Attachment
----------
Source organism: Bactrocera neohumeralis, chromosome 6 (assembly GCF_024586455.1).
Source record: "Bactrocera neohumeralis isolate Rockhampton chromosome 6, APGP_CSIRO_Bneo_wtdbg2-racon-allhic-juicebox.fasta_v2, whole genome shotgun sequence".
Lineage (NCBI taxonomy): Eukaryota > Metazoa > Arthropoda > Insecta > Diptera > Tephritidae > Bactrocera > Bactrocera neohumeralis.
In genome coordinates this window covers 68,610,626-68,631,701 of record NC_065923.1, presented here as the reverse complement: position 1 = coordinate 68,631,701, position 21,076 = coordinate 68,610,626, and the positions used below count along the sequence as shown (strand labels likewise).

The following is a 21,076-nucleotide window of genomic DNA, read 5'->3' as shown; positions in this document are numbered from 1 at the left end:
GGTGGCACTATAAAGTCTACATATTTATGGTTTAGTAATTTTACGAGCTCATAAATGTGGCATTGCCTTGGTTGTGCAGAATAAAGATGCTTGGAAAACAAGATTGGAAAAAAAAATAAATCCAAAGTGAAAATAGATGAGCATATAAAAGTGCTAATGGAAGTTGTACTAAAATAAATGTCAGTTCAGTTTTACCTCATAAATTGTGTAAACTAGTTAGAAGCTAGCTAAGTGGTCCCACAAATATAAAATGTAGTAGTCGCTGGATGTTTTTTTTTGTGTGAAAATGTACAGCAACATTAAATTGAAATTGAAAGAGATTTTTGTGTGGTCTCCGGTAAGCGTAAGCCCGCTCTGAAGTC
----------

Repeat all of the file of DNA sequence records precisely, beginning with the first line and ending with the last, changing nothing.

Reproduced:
Source organism: Bactrocera neohumeralis, chromosome 6 (assembly GCF_024586455.1).
Source record: "Bactrocera neohumeralis isolate Rockhampton chromosome 6, APGP_CSIRO_Bneo_wtdbg2-racon-allhic-juicebox.fasta_v2, whole genome shotgun sequence".
Lineage (NCBI taxonomy): Eukaryota > Metazoa > Arthropoda > Insecta > Diptera > Tephritidae > Bactrocera > Bactrocera neohumeralis.
In genome coordinates this window covers 68,610,626-68,631,701 of record NC_065923.1, presented here as the reverse complement: position 1 = coordinate 68,631,701, position 21,076 = coordinate 68,610,626, and the positions used below count along the sequence as shown (strand labels likewise).

The following is a 21,076-nucleotide window of genomic DNA, read 5'->3' as shown; positions in this document are numbered from 1 at the left end:
GGTGGCACTATAAAGTCTACATATTTATGGTTTAGTAATTTTACGAGCTCATAAATGTGGCATTGCCTTGGTTGTGCAGAATAAAGATGCTTGGAAAACAAGATTGGAAAAAAAAATAAATCCAAAGTGAAAATAGATGAGCATATAAAAGTGCTAATGGAAGTTGTACTAAAATAAATGTCAGTTCAGTTTTACCTCATAAATTGTGTAAACTAGTTAGAAGCTAGCTAAGTGGTCCCACAAATATAAAATGTAGTAGTCGCTGGATGTTTTTTTTTGTGTGAAAATGTACAGCAACATTAAATTGAAATTGAAAGAGATTTTTGTGTGGTCTCCGGTAAGCGTAAGCCCGCTCTGAAGTC